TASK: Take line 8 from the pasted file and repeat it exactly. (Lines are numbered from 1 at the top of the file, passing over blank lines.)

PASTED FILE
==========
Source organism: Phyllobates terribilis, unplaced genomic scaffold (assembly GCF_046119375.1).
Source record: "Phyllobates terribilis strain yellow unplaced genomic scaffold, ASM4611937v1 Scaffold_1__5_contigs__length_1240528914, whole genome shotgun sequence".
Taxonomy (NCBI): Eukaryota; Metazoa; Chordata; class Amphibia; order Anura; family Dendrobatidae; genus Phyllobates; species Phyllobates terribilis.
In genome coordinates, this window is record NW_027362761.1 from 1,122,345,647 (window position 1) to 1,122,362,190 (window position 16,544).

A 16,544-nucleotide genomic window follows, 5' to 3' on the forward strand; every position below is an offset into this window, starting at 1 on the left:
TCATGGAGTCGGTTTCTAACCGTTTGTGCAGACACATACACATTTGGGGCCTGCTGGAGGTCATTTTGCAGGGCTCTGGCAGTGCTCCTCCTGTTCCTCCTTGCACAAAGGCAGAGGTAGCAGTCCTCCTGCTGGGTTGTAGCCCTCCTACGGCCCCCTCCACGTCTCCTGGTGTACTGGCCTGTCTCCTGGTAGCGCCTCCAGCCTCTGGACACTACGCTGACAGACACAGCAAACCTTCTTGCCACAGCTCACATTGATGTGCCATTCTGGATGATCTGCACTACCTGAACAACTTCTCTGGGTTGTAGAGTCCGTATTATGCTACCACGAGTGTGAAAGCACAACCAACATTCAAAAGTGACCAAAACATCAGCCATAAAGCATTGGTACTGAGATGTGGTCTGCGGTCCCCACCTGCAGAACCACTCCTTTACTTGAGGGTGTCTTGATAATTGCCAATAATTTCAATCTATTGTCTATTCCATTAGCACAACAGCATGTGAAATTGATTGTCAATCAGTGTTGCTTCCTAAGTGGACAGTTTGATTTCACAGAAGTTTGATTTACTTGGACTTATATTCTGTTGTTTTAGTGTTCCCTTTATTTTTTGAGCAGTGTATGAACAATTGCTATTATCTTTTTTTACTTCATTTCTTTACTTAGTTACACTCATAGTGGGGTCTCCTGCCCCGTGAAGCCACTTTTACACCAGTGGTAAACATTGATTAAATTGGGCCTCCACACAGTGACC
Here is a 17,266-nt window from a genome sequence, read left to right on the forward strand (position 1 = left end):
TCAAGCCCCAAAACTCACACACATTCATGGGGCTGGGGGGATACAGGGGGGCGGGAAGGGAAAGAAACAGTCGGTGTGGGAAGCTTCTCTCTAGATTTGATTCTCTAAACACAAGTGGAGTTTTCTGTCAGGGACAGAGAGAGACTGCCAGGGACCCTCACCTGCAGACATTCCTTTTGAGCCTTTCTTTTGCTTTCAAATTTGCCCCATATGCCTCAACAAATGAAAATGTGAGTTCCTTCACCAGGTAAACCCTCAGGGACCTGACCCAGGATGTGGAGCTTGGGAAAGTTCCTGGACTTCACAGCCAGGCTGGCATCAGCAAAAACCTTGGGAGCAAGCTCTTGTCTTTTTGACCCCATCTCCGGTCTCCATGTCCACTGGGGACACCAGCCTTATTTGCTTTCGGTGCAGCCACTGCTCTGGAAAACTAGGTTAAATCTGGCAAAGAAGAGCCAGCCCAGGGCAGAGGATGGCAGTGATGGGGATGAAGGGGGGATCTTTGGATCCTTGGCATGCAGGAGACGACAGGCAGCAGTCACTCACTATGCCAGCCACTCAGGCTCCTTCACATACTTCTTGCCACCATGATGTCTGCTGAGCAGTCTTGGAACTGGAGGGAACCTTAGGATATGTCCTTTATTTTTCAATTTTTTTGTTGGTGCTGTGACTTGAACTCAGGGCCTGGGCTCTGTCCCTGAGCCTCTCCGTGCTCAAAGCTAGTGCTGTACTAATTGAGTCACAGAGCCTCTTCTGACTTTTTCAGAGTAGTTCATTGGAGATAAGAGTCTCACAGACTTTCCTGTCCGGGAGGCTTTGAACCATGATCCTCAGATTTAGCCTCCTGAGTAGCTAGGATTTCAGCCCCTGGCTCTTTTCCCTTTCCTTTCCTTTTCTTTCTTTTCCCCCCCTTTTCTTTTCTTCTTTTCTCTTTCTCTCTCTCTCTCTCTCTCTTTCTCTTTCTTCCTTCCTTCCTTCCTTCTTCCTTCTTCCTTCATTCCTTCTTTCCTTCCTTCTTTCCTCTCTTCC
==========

TCAAGCCCCAAAACTCACACACATTCATGGGGCTGGGGGGATACAGGGGGGCGGGAAGGGAAAGAAACAGTCGGTGTGGGAAGCTTCTCTCTAGATTTGATTCTCTAAACACAAGTGGAGTTTTCTGTCAGGGACAGAGAGAGACTGCCAGGGACCCTCACCTGCAGACATTCCTTTTGAGCCTTTCTTTTGCTTTCAAATTTGCCCCATATGCCTCAACAAATGAAAATGTGAGTTCCTTCACCAGGTAAACCCTCAGGGACCTGACCCAGGATGTGGAGCTTGGGAAAGTTCCTGGACTTCACAGCCAGGCTGGCATCAGCAAAAACCTTGGGAGCAAGCTCTTGTCTTTTTGACCCCATCTCCGGTCTCCATGTCCACTGGGGACACCAGCCTTATTTGCTTTCGGTGCAGCCACTGCTCTGGAAAACTAGGTTAAATCTGGCAAAGAAGAGCCAGCCCAGGGCAGAGGATGGCAGTGATGGGGATGAAGGGGGGATCTTTGGATCCTTGGCATGCAGGAGACGACAGGCAGCAGTCACTCACTATGCCAGCCACTCAGGCTCCTTCACATACTTCTTGCCACCATGATGTCTGCTGAGCAGTCTTGGAACTGGAGGGAACCTTAGGATATGTCCTTTATTTTTCAATTTTTTTGTTGGTGCTGTGACTTGAACTCAGGGCCTGGGCTCTGTCCCTGAGCCTCTCCGTGCTCAAAGCTAGTGCTGTACTAATTGAGTCACAGAGCCTCTTCTGACTTTTTCAGAGTAGTTCATTGGAGATAAGAGTCTCACAGACTTTCCTGTCCGGGAGGCTTTGAACCATGATCCTCAGATTTAGCCTCCTGAGTAGCTAGGATTTCAGCCCCTGGCTCTTTTCCCTTTCCTTTCCTTTTCTTTCTTTTCCCCCCCTTTTCTTTTCTTCTTTTCTCTTTCTCTCTCTCTCTCTCTCTCTTTCTCTTTCTTCCTTCCTTCCTTCCTTCTTCCTTCTTCCTTCATTCCTTCTTTCCTTCCTTCTTTCCTCTCTTCC